Latest update: September 1st, 2013
The New York Mets will be getting a new stadium in time for the 2009 baseball season if all goes according to plan. Media coverage of the announcement was rather animated for a couple of days – lots of speculation about what the new park might look like and what it might be called – before it was abruptly cut short by news that the Yankees would be moving into a new stadium of their own, also in 2009.
Once again the Mets had been eclipsed by the Yankees – one more indication, if any were needed, of how far the franchise and its stadium have fallen in the estimation and imagination of the city’s sporting public.
It wasn’t always so, of course. The Mets outdrew the Yankees for 12 straight seasons from 1964, the year Shea opened, through 1975, and for another nine consecutive seasons from 1984 through 1992. (The pendulum of fan support swung to the Yankees in 1976 when a refurbished Yankee Stadium reopened for business and the team won its first pennant in 12 years, and again in 1993 as the Mets, after reigning for nearly a decade as the kings of New York City baseball, went from bad to atrocious and Shea from dingy to decrepit.)
As Mets fans began digesting the idea of a brand new ballpark in Queens, many were surprised to find themselves growing prematurely nostalgic. Suddenly everyone had a favorite memory, a treasured moment, and for a little while, at least, the litany of complaints about battered old Shea was all but forgotten.
In that spirit, the Monitor offers the following small tribute to a stadium that deserved better and a player who not only made an indelible impression but who, as things sadly turned out, also deserved better.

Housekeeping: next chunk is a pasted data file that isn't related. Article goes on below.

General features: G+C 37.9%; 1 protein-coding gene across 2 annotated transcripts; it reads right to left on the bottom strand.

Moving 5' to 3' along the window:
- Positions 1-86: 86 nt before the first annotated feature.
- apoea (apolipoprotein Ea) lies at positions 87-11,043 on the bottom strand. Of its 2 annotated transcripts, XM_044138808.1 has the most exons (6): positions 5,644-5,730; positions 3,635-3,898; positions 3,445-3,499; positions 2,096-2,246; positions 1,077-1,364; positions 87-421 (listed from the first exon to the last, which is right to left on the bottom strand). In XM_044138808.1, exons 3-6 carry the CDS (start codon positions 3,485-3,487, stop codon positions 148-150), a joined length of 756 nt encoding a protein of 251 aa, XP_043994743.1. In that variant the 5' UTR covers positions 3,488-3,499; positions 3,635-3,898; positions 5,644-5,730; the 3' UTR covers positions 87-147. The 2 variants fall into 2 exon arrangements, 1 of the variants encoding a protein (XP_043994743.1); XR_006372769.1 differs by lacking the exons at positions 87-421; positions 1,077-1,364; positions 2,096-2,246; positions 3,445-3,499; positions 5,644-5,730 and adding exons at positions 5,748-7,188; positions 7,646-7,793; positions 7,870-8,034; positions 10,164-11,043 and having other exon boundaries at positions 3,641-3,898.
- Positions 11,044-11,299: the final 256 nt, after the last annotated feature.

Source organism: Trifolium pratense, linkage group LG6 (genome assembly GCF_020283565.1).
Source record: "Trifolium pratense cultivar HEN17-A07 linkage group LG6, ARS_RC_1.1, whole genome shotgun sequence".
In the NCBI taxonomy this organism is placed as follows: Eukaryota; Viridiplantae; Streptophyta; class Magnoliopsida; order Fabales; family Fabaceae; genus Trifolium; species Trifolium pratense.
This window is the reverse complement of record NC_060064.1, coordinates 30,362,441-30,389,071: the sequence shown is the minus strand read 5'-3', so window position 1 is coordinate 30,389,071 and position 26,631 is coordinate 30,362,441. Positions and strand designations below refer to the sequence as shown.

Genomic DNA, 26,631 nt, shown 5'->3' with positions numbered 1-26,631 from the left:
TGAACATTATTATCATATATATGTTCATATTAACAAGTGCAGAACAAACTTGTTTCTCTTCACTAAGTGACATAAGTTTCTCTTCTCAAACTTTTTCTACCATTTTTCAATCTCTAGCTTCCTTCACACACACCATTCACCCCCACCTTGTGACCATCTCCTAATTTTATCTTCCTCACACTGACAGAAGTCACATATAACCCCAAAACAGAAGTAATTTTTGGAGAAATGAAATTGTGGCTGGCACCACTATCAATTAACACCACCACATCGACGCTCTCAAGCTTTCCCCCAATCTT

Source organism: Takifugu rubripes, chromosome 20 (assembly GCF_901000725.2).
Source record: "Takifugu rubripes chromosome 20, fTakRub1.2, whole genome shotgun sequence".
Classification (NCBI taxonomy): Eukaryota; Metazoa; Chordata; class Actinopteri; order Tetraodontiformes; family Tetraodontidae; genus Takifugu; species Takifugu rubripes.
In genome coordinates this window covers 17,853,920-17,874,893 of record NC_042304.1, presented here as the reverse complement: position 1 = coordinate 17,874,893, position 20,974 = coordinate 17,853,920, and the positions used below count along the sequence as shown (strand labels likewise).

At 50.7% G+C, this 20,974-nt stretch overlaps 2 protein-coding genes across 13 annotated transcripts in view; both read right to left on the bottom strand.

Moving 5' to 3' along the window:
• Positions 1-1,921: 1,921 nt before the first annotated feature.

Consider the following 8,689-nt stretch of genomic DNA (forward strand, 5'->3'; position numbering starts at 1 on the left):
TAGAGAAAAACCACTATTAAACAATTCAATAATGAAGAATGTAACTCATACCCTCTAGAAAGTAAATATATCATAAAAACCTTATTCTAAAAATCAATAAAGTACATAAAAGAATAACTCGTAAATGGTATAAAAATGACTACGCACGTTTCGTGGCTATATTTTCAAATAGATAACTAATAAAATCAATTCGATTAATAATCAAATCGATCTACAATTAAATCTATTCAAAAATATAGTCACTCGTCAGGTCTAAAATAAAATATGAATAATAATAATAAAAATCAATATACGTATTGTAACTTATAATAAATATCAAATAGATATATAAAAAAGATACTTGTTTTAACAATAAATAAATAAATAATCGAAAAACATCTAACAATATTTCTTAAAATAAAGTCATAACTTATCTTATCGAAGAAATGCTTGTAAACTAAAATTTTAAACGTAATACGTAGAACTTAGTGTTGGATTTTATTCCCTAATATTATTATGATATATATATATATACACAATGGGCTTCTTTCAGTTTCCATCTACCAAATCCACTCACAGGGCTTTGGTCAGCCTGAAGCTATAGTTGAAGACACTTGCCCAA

It was a June evening in 1971. Shea Stadium had been open only seven years, and the small orange and blue tiles that at the time covered the ballpark’s exterior gleamed in the spring twilight. Before the game a bunch of yarmulke-wearing pre-teens were clamoring for autographs while several Mets were playing catch, jogging in the outfield or shmoozing among themselves by the dugout.
Tom Seaver, the Mets’ ace and already a pitching legend in the making at age 26, walked by and smirked. Duffy Dyer, a light-hitting backup catcher, completely ignored the young fans’ pleas. Pitcher Ray Sadecki made a sour face. Second baseman Ken Boswell trotted in from the outfield and gave the kids a rather haughty once-over. Also coming in from the outfield, Bob Aspromonte, one in a long line of forgettable Met third-basemen, winked at the group but disappeared into the dugout without signing a single autograph.
And then, just as the dejected youngsters were about to make their way up to the cheap seats, a stubble-jawed player who’d been watching them from the edge of the infield walked over and said, “Hey, wait a sec, guys.”
And so it was that Daniel Vincent Frisella, a spot starter and reliever who was having a fine season but who would never quite fulfill his potential, spent the next ten minutes signing every yearbook, scorecard and baseball thrust in his face, chatting away as if he were an old friend of those awkward yeshiva boys.
The Mets traded Frisella, along with pitcher Gary Gentry, to the Atlanta Braves in November 1972 for second baseman Felix Millan and pitcher George Stone. Even the yeshiva boys who were made to feel special by an apparently very special human being had to admit the trade was one of the best the Mets ever made, as the team won the 1973 National League pennant with both Millan and Stone playing major roles.
On January 1, 1977, Danny Frisella, by then a member of the Milwaukee Brewers, was killed in a dune buggy accident. Outside of Frisella’s immediate family and closest friends, no one took the shocking and untimely loss harder than several 17- and 18-year-old New York-area Orthodox Jews whom Frisella had briefly befriended six years before on a steamy New York night at a Shea Stadium that still seemed so fresh and new.
About the Author: Jason Maoz is the Senior Editor of The Jewish Press. He can be contacted at firstname.lastname@example.org.
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